xXx: The Return Of Xander Cage Review

The first xXx came out back in 2002. I vaguely remember it; explosions, stunts and Vin Diesel in a fantastic fur coat. I know even less about the sequel xXx: State of The Union, save for that Xander Cage (Vin Diesel’s character) had apparently been killed off so instead Ice Cube was brought in to fill the gap. Now, fifteen years after he first starred in the role, Vin Diesel comes back for more extreme stunts.

xXx: The Return Of Xander Cage stars Vin Diesel, Donnie Yen, Tony Jaa, Deepika Padukone, Ruby Rose and Samuel L. Jackson and is directed by D.J. Caruso. The film follows extreme sports star Xander Cage (Diesel) as he is brought out of the retirement by the CIA to stop a rogue faction from destroying the world.

I’ve given the most blandest of synopsis I can, because this a film without a story. Oh sure, there is a lot of nonsense about crashing satellites and covert-government types, all interchangeable and doesn’t do much apart from set up to some crazy stunts. And really, I’m okay with that. So many films nowadays take themselves too seriously, it’s good now and again for a film that just leans right into the madness and has some fun to it.

Vin Diesel does his usual grumble-mumble and cute one-liners, no different from the fifty other Vin Diesel roles he has. It’s the newcomers that are the most interesting characters. Ruby Rose gets to show off her action chops while flipping the table of what an “action heroine” should be, Donnie Yen get’s to kick ass in his style but has an actual backstory and motivations, Deepika Padukone is a freedom fighter who is conflicted over how to achieve liberty, this is all cool stuff in an industry that just labels characters as “the Asian One”, “The Girl” and “The Other Girl.” Granted, the other actors; Tony Jaa, Rory McCann, Kris Wu and Michael Bisping don’t have much to them apart from a name and a one-line backstory, but it’s still an improvement over Hollywood.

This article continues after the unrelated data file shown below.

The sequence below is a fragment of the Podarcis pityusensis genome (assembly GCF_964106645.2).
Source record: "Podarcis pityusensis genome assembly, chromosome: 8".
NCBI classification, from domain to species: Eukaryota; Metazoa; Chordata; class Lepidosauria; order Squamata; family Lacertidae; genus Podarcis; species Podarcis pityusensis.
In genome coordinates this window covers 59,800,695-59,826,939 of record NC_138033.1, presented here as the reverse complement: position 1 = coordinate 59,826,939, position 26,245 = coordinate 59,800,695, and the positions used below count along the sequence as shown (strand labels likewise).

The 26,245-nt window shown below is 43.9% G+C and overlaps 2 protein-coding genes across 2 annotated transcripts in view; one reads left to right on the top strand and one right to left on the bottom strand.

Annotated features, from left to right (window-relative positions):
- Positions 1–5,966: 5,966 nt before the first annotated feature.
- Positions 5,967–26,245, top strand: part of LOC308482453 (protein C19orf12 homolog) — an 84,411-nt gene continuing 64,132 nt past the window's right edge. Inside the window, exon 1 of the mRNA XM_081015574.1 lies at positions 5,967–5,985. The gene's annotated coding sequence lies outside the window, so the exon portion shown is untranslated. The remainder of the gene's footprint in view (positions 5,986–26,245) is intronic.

The other major point I want to show off is how diverse the cast is. It’s cool to see these big actors from Chinese, Thai and Indian cinema get some major roles and screen time in an American blockbuster.

I was drawn to xXx 3 because I was promised action, and damn if it isn’t filled to brim with stunts. While there is noticeable instances of green screen, most of the action seems to be done for real. Even with the use of handheld cam, the action is bone-crunching and visceral. This is why you get Donnie Yen and Tony Jaa in; these guys know how to fight, how to pull off stunts and make it look good. The plot enables these top notch performers to just let loose, with Jaa having an excellent parkour-infused chase on a freeway, while Yen get’s to show off his martial arts in a six-on-one fight in the finale. The finale ratchets up the ridiculous to eleven, with zero-gravity plane rides and robot boxing gloves, but is it still filmed relatively well, not obscuring any of the over-the-top action.

The film has downsides. I’ve talked about the plot, it’s got so many holes and loops that there is no point trying to figure out how and why things happen. This is one of those “plot armour” situations, just go with it. The film does start pretty slow, with at least an hour before it becomes a full-on action fest, with only minor action sequences to tide us over. Also, near the beginning of the film there are so many navel shots and full-body pans, it’s just tasteless. Refreshingly the main female characters aren’t sexualised in any way, but there is still a romance sub-plot that comes out of nowhere.

In the end, I left xXx: The Return Of Xander Cage with a huge grin on my face. For those looking for some good action and fun characters, but zero plot, this is one for you. I wouldn’t mind seeing this one again.

Score: 7/10 Over-the-top fun for the action fans.

Advertisements

Rogue One: A Star Wars Story Review

And it starts. With a Star Wars film being promised every year until the foreseeable future, there will come a time when Star Wars will start losing audiences and eventually stop. But as we are just at the beginning of this saga, I guess these first ones will be good? Let’s go see.